Rove has been involved with the Bush family for nearly 30 years and has worked on every one of George W.'s campaigns. In great detail, the book shows how Rove led Bush, a "reluctant political warrior," all the way to the White House. The portrait of Bush and Rove's relationship is fascinating. Though opposites in many respects, they are an unusually effective political team. But where Bush seemed to fall into politics, Rove has been preparing for his current job all of his life, and Bush has served as a vehicle for Rove's considerable ambitions, the authors contend. "Without Karl Rove, there would be no President George W. Bush," they write. Moore and Slater look deeply into Rove's past to offer copious evidence of his political genius, his tenacity, and his remarkable success rate in getting his clients elected. The facts also portray Rove as unethical, vindictive, and a chronic abuser of power. Loaded with revealing anecdotes and inside information, this is essential reading for anyone looking to understand not only the Bush administration, but how politics really work. --Shawn Carkonen

posted by Shane at 7:42 AM on October 19, 2004

Conscientious Objector by Robert A. George

Sixteen years ago, just out of college, I volunteered at the Republican National Convention as a man named George Bush prepared to begin a fall campaign that would see him defeat a Democrat from Massachusetts. The sparkling words of an acceptance speech crafted by Peggy Noonan--and delivered almost flawlessly--helped him inspire his party and a country that saw him as an extension of Ronald Reagan. It fell to that George Bush to "close out" the cold war and launch a different one in the Persian Gulf.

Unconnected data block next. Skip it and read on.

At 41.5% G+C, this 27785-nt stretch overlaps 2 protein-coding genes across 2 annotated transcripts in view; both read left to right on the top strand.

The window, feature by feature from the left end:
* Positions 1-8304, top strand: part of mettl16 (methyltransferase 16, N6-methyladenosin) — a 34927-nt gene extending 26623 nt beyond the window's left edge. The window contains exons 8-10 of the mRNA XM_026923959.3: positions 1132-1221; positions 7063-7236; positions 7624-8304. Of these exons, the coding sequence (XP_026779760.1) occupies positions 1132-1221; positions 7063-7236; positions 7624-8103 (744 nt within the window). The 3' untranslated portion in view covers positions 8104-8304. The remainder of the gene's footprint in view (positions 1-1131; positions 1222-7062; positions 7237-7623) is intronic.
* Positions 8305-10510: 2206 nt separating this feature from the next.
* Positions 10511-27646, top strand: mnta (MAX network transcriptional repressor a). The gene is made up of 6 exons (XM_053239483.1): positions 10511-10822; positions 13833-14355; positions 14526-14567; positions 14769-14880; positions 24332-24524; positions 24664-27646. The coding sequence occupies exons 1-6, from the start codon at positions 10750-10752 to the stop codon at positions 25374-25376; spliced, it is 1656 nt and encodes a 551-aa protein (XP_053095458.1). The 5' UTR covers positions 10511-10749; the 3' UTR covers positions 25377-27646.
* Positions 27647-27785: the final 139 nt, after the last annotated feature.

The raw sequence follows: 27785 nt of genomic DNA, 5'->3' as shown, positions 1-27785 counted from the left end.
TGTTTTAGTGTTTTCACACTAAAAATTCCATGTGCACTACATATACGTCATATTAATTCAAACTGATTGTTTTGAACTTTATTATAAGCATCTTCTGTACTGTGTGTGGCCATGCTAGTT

Now, sixteen years later, after tenures working for the party and a couple of Republican members on Capitol Hill (including a speaker named Newt Gingrich) and becoming an earnest fellow traveler of the conservative movement, I find it impossible to support the current George Bush--whom his party sees as the ideological extension of Ronald Reagan--as he faces his own showdown with a Democrat from Massachusetts and oversees a war centered in the Middle East...

A permanent war would be dangerous enough if the public could be confident in its execution. But we cannot. That's because President Bush has failed to live up to the second key tenet of conservative government: accountability...